"Despite roiling the region politically, the war between Israel and Hamas doesn’t threaten supplies directly. That would change if the war were to spread or expand into areas housing the infrastructure—production facilities, tankers and pipelines—that enables the flow of oil and gas. About 21 million barrels of oil pass through the Persian Gulf and Strait of Hormuz daily, along with substantial amounts of liquefied natural gas. Since the U.S. shale revolution, the bulk of those supplies now head to Asian markets."
"The declaration is the latest sign of shifting sentiment toward nuclear power, which doesn’t produce carbon dioxide emissions, but has often been criticized over the waste it generates, the cost of building plants and potential security issues. Support has gained traction especially as clean back-up for renewable energy sources such as wind and solar. The countries will also commit to new technologies, such as small modular reactors."
"Today, the U.S. has about five gigawatts of agrivoltaic projects, encompassing more than 35,000 acres across over 30 different states. While this only represents about 3% of the country’s installed solar capacity, it’s a growing industry, and farmers are taking note."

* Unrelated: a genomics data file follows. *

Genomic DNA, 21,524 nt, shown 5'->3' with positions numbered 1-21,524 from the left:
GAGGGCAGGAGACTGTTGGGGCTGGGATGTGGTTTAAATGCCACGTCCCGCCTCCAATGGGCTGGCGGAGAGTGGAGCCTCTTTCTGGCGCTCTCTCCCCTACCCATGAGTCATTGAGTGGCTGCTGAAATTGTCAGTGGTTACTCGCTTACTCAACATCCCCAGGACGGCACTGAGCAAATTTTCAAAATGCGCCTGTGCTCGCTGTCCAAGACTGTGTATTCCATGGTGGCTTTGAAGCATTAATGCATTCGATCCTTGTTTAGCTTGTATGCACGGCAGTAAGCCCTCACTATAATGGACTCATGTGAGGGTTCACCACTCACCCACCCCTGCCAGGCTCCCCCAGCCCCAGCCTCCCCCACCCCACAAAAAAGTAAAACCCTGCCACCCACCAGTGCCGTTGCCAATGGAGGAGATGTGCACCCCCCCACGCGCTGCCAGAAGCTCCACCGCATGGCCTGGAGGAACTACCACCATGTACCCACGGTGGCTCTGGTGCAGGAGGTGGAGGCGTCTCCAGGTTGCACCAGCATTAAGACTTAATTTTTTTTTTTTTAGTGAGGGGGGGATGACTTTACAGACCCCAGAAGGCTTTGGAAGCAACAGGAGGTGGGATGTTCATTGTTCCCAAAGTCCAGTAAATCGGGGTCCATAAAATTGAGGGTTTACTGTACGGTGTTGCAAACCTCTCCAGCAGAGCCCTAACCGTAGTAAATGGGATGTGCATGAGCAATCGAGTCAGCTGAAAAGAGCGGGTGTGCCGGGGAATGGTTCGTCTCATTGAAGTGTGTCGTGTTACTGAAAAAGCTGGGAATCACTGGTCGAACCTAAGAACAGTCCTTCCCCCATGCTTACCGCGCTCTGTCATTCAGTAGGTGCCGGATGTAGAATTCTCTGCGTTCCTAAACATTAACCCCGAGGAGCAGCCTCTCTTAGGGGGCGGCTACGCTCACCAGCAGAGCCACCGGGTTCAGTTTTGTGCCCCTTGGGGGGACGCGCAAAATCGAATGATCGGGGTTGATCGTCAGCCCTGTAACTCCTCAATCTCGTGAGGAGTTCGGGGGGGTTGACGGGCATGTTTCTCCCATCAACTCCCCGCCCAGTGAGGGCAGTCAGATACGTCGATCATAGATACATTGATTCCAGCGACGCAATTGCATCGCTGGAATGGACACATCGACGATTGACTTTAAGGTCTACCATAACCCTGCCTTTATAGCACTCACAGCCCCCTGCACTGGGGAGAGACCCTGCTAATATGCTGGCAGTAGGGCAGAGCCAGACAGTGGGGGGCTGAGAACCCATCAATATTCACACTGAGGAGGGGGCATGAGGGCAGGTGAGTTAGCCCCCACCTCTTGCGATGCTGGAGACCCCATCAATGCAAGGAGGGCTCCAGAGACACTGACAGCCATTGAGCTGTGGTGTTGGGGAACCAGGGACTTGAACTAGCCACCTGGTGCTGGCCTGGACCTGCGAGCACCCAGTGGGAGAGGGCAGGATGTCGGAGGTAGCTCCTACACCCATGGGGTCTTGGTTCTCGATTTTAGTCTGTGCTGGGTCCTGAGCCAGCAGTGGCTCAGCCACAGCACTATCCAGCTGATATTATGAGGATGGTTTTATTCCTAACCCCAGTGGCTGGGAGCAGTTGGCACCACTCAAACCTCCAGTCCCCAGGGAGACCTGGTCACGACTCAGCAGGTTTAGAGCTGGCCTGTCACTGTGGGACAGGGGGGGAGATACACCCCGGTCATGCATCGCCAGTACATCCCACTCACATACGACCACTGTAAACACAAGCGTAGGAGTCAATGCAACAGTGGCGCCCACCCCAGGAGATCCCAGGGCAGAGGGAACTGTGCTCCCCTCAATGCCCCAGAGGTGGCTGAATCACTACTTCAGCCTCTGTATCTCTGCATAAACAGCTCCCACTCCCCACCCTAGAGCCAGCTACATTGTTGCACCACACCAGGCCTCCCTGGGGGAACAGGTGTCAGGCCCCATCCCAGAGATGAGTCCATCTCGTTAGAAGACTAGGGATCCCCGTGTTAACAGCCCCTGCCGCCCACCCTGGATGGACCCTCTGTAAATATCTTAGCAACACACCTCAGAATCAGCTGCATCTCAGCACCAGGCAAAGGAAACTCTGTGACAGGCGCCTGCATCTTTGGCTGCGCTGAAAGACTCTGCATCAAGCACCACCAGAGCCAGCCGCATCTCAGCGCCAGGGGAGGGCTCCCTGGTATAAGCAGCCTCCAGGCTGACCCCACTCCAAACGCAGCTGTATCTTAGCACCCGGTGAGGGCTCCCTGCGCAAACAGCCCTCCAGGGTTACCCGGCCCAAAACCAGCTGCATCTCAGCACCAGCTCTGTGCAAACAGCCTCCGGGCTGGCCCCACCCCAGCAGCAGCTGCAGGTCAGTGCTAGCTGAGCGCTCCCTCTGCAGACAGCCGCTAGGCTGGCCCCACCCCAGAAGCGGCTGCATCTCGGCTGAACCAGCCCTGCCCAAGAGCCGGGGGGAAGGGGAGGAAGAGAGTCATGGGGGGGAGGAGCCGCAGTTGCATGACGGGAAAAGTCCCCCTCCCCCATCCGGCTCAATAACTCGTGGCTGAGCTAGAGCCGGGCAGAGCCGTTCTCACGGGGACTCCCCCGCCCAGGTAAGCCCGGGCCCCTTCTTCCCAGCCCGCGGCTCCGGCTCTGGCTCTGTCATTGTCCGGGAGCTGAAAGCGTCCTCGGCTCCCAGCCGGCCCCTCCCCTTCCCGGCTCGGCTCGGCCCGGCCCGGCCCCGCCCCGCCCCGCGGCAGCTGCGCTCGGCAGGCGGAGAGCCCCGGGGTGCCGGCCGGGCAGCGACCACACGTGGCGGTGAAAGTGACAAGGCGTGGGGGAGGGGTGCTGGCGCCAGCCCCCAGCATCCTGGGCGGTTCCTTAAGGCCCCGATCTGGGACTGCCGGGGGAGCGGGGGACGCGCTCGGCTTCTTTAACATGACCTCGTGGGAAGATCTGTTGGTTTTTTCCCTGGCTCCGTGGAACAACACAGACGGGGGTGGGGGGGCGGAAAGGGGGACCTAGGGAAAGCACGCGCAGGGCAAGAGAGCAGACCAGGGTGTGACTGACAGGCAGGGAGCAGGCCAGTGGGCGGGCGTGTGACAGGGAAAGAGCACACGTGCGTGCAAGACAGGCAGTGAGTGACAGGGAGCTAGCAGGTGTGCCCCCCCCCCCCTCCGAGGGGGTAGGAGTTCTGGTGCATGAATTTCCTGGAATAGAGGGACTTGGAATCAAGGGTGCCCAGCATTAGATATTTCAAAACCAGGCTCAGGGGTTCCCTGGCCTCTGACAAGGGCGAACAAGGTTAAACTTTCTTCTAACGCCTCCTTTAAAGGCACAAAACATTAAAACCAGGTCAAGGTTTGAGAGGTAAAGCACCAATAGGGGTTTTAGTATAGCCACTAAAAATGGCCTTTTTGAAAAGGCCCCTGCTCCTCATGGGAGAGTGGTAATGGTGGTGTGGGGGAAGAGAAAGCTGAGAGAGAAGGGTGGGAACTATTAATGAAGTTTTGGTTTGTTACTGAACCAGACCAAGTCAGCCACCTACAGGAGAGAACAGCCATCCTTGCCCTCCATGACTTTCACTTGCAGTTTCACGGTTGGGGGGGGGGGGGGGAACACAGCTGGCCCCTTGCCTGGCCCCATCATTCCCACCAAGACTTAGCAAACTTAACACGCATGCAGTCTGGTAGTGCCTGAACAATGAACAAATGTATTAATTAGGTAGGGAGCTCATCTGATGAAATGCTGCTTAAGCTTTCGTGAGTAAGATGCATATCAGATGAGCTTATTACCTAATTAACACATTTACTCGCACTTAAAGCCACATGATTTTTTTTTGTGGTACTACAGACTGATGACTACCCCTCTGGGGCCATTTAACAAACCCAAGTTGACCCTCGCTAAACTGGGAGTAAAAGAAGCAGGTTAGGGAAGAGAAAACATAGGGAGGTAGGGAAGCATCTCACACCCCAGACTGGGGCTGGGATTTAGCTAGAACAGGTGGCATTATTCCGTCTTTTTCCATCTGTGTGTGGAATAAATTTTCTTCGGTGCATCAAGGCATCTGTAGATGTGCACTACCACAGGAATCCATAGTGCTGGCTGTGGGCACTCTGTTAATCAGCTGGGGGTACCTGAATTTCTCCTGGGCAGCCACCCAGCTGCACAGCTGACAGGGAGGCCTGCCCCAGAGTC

"The second project in Maryland will be built in Kent County. The Amazon Solar Farm Maryland—Morgnec, which could have as much as 45 MW of generation capacity, is one of Amazon’s first agrovoltaic solar projects. The installation will use bifacial solar panels to harvest the sun’s energy, while at the same time allowing for the land beneath the panels to be used for growing crops."
"The lithium industry, if it continues to grow in southwest Arkansas, is expected to bring thousands of jobs to a corner of the state that was in decline for decades after the 1980s oil crash. Thousands moved away as the region’s oil wells dried up and big plants closed."
Later this month, world leaders will gather at the annual United Nations Climate Change Conference or COP28. As with most economic policy questions, this topic is being driven forward by the United States.
"The U.S. consumed an annual average of 8,300 metric tons of rare-earth oxides in recent years, according to estimates from the U.S. Geological Survey. Ramaco and its third-party consultant estimate there are as much as around 1.1 million metric tons of rare-earth oxides in just over a quarter of the nearly 16,000 acres of land that comprise the site."